Conversation Between monk_keys and victoryshinesonus

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  1. victoryshinesonus
  2. monk_keys
    Yes to everything.

    From the looks of your module options there are some really good ones in there that I would obviously recommend you take (banking and finance, business economics, keep it practical). Big firms especially will look at your individual units and the corresponding grades as something to gauge you on, more so because of your major in history (it was mine too).
  3. victoryshinesonus
    Hi, you were right, I've found 12 top 30 firms which don't look at or just want a C in Maths + English GCSE. What I found interesting was a fair few Oxford grads in their graduate profiles they also tended to come from more traditional unis, although one firms seemed to just pick business/accounting/AF grads, and they seemed to not care about the uni you attended, but most of the profiles I saw were not like that
  4. victoryshinesonus
    Hiya, this is the course:

    It's not quite 50:50 but certainly each year you can take at least 2 economics modules.

    Most things would be open to me, as long as I take Introductory Mathematics and Introductory Statistics. It's aimed at people who have only got GCSE Maths, so that should be good, though, once A-levels are over, I will be starting to learn differentiation and the other stuff. Already got some books which some fella recommended on here, they take you step by step which is good

    The number after 'ECON' indicates what year I enter for it. http://www.socialsciences.manchester...l?department=3

    I'm sort of leaning towards Accountancy now, but haven't really spoken to friends/family because it's a bit early. But from what I've seen, it requires you to remember a lot of information etc. and I'm quite interested in that sort of thing having done essay subjects at A-level. But I was worried about my C, I'm happy to re-take it, especially as I'm doing some Economics at uni, most of the tough stuff from higher tier is BOUND to be covered, however, I've seen many firms say 'exams taken at the same time', which has just made me think...if I do retake and enter the new grade, they may discard my app because they'll assume I got a D first time round of something, whereas a C doesn't shout 'crap' at Maths. Hard choice. I'm sort of motivated by the money as well, I'm not gonna lie, but the hours are great as well! It seems like it's relatively stress free upon qualifying, which is also a bonus, that's why I was interested in salaries I will google it now Thnx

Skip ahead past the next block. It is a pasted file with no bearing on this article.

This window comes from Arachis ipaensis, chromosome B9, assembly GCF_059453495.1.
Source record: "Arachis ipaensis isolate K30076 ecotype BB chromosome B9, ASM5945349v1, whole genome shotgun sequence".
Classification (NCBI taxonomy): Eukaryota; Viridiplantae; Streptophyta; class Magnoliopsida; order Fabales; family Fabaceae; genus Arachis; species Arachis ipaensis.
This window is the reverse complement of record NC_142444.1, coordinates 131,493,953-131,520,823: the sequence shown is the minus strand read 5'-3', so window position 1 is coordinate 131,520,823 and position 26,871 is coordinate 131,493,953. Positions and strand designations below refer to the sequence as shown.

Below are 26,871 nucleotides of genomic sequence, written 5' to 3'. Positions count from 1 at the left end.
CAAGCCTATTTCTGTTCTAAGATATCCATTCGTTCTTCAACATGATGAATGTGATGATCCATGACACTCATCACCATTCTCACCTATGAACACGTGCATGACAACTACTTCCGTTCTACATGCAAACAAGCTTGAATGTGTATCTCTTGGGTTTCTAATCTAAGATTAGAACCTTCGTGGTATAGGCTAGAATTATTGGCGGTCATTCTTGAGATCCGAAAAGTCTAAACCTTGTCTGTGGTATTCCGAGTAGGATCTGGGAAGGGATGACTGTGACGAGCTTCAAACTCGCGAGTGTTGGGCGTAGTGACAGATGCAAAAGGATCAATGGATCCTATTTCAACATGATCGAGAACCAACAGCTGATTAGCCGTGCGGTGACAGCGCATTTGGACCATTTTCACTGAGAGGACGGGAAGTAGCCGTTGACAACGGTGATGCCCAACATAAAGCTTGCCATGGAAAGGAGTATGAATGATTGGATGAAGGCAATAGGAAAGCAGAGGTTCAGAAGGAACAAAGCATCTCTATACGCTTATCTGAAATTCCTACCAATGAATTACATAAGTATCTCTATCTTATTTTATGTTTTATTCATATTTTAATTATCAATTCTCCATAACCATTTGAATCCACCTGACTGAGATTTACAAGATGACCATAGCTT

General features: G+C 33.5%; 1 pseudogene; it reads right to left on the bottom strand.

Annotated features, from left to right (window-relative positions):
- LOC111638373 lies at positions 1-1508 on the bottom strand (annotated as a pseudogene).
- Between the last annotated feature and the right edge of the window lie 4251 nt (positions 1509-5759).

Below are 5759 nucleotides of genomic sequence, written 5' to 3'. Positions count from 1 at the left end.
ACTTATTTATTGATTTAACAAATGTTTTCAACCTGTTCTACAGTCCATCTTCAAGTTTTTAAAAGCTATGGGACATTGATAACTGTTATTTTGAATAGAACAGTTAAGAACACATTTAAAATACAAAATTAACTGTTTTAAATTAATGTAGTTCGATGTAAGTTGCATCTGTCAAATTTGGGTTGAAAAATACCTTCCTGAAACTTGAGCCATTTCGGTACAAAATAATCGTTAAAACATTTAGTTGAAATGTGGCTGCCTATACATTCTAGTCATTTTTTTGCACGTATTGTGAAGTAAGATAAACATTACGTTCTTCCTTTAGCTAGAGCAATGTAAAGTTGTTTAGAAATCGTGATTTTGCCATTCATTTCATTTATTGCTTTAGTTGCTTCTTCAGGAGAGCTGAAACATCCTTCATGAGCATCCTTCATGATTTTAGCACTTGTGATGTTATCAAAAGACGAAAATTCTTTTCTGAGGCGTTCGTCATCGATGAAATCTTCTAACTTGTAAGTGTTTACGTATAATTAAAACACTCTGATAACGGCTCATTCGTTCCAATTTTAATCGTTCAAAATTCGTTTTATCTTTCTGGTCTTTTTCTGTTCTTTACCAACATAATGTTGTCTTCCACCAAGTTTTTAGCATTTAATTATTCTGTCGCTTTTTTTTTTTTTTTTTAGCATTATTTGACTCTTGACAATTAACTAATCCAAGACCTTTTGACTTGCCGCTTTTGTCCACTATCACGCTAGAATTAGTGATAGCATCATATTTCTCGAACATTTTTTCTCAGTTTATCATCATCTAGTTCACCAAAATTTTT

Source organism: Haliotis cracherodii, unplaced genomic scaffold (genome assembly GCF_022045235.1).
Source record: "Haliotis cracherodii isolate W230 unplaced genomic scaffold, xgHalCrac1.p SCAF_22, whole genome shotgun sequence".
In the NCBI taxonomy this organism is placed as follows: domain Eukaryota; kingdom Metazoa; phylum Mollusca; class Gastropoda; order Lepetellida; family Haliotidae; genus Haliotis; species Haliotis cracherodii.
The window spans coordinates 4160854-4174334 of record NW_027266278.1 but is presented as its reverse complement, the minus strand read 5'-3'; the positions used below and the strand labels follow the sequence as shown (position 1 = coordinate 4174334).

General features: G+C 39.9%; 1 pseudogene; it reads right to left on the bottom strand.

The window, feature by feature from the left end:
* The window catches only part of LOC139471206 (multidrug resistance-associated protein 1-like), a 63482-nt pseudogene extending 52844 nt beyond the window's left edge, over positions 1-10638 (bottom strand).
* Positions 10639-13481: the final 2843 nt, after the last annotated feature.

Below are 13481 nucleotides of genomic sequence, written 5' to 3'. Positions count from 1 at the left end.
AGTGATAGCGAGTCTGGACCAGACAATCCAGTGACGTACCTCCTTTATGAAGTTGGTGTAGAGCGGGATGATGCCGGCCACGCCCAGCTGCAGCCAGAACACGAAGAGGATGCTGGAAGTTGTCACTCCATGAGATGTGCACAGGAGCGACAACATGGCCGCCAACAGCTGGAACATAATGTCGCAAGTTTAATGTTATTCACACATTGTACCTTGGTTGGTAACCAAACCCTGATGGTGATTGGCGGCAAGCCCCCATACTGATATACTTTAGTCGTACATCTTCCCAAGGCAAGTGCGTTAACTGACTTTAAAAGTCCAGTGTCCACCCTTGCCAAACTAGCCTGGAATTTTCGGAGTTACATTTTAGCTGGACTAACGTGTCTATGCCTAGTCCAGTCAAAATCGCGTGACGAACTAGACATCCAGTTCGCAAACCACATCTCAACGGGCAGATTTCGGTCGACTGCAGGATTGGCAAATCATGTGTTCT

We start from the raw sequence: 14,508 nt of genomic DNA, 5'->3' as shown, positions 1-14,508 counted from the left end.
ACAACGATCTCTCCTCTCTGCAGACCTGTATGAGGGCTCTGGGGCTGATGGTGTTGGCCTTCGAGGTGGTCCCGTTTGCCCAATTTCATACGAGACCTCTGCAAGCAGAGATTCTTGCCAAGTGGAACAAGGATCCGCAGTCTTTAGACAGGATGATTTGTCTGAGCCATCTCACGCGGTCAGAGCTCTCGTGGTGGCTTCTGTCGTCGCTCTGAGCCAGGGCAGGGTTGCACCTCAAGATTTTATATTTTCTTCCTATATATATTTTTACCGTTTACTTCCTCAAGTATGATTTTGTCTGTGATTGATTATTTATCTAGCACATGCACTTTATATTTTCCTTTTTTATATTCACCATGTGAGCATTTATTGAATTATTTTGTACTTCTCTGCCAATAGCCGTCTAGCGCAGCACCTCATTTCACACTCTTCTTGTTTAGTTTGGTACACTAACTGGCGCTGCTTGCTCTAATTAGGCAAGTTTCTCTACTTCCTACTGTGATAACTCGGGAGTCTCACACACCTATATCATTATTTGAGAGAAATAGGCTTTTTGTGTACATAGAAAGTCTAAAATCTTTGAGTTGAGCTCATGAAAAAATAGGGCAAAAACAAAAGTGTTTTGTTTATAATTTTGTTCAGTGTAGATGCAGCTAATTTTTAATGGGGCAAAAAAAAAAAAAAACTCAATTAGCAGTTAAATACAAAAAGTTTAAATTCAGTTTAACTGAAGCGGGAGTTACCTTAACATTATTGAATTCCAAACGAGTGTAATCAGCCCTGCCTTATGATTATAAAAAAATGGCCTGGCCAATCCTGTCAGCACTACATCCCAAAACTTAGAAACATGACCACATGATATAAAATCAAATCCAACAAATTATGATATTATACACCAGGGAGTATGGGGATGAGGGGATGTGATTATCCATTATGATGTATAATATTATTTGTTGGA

5. monk_keys
    An important point to remember is that information on the internet is skewed towards the big 4 because they are harder to get into and so candidates require more information, that's why here are wikijobs only talk about them.

    It would definitely be worth writing an email that honestly states your position and you interest in accountancy and simply ask the question about your C grade, just copy and paste it and send it off to a range of firms. As mentioned already there are many other things you can do over the next three years to increase your employability so stay focused. It's a real advantage to start thinking about it now. Universities have great careers advice for free, not to mention careers fairs where PwC will most likely have a stall at your uni. I think you said you're doing combined honours with economics? I would say you can't afford to mess up any of those units, you just can't afford to for a larger firm.

    I'm really not in a position to say with regards to salaries at small firms. The thing to focus on is not what you'll be earning by the end of the scheme, but what you'll be earn in your first job out of the scheme. This is the type of thing that can quite easily be googled 'newly qualified ACA' or something. Remember you will earn less outside of London (thought there are small firms in London) and once qualified you will earn more or less depending on your sector of industry. So I have a friend who is at a small regional firm specialising in agriculture, however he also gets to work directly with the Partner.
  6. victoryshinesonus
    Just wanted to say thanks so much for those links! I thought the only ways into accountancy were through the big 4, I think that people who want to pursue accountancy rather than just a big 4 job will apply to the smaller firms. From what I've seen they don't have GCSE requirements; the smaller ones anyway. RSM Tenon didn't state if they had any. Do you think it's still possible to enter the sector and earn a good deal of money with a C in Maths. I must stress it DOES NOT represent my true mathematical ability. If I went to a small firm, how much would I be earning by the end of the scheme, say by age of 24?
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